HOCKEY: UGLY AMERICANS?
Sports fans everywhere were certainly annoyed and disgusted to learn that our amateur hockey team members competing in Russia conducted themselves in such a disgraceful manner and gave such a poor account of themselves against our Russian opponents (Poor Show in Moscow, SI, Nov. 30). If we hope to impress the world then we should send nothing but the best, for its eyes are on America and everything we do. I, for one, think we should send the very best team we can muster, one sent there to win. Perhaps this calls for something better than our representatives up to this point.
S.A. LADD JR.
Last Wednesday my husband arrived home from a trip to Moscow. He had been there two weeks as a member of the Brockton amateur hockey team. After listening to him tell of his experiences, I couldn't help but think what a wonderful thing it is to live in a country like the United States. Where else but here could a man like my husband who plays hockey not as a profession but as a sport be given the opportunity to make such a trip?
Then this morning I read your editorial, and apparently I have missed the whole point of the venture. I had not realized that the team was sent to Moscow to win hockey games—period. I consider myself far from being well-educated in the field of hockey and hockey games and teams, and yet I knew even before they left-that the chances of the Brockton team returning home with a victory were pretty slim. Even I knew that the Brockton Club had only played one game using international rules, which I'm sure you will agree are quite unlike the American Hockey Association rules. And though Brockton's team has the title of national Amateur Champions, they are still amateurs and can hardly be expected to beat teams comparable to our best professionals. And yet according to your article that's exactly what they were expected to do.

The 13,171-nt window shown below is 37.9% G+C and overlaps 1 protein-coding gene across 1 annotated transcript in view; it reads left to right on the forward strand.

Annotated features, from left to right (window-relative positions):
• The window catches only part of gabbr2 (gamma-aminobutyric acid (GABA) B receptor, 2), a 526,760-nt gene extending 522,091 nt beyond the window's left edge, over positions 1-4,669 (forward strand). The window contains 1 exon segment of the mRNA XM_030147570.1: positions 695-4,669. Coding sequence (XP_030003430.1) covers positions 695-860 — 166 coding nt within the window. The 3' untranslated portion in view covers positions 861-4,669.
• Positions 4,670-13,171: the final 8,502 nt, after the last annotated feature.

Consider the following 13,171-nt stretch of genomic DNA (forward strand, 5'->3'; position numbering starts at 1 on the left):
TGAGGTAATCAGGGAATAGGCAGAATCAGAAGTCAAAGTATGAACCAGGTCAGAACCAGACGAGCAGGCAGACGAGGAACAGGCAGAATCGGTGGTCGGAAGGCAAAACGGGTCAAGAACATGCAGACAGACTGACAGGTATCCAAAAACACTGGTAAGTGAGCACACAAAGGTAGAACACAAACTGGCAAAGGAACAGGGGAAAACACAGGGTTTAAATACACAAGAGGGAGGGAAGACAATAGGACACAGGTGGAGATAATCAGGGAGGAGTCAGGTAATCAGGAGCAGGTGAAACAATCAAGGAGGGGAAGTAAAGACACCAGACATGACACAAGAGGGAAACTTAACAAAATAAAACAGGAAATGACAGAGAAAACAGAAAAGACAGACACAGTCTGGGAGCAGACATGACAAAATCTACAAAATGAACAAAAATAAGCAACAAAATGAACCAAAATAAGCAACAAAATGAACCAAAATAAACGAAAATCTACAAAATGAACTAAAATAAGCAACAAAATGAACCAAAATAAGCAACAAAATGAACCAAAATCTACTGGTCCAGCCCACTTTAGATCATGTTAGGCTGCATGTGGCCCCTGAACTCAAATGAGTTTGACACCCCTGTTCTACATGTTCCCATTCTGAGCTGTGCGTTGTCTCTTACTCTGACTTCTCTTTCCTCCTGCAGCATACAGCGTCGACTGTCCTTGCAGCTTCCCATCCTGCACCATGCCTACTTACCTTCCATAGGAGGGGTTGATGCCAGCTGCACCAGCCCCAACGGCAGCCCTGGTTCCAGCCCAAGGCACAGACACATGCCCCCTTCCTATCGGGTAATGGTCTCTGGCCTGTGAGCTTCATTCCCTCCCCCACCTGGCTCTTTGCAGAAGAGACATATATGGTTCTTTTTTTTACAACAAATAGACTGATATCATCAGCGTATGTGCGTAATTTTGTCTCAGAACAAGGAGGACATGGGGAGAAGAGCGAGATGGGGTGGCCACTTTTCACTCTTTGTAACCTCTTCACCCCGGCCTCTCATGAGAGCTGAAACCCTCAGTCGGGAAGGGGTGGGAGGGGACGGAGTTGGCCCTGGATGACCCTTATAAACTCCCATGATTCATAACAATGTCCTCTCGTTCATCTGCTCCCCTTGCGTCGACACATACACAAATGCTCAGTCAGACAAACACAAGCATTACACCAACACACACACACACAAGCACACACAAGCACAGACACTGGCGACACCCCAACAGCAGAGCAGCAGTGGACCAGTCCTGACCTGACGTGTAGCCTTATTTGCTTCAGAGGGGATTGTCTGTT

Isn't it too bad that all the team must be made a target of criticism because of the misconduct of a few? How much better it would have been if Mr. Stevens could have found time to interview a few of the players themselves instead of wasting his time digging for gossip.
MRS. JAMES CISTERNELLI
December 14, 1959
Your article on the Brockton Hockey Club has cast an unjust shroud over our team and our city. Our team may have an apology to make to both Americans and Soviets alike, but we in Brockton will wait for an explanation before we condemn them. It was our understanding that this was the American way.
Our men were truly outclassed on the ice; we make no alibis for this. There are none required, as the boys did their best. Until I read your article, I thought that that was all that was asked of any American athlete representing his country. Your derisive comments on their "Amateur Champions" title is not only in bad taste but as well-timed as a gopher ball in the last of the ninth with a one-run lead. It is unfortunate that you forgot to publish this information before they were beaten so badly, as you had undoubtedly intended to do.
If apologies are in order from us they will come. How about you?
WILLIAM J. BRENNAN
•Walter A. Brown, vice-president of the Amateur Hockey Association, announced he would apologize to the Russians for the unruly behavior reported by SPORTS ILLUSTRATED. Said Brown: "I will accept the responsibility if gentlemen such as Edmund Stevens said they misbehaved."—ED.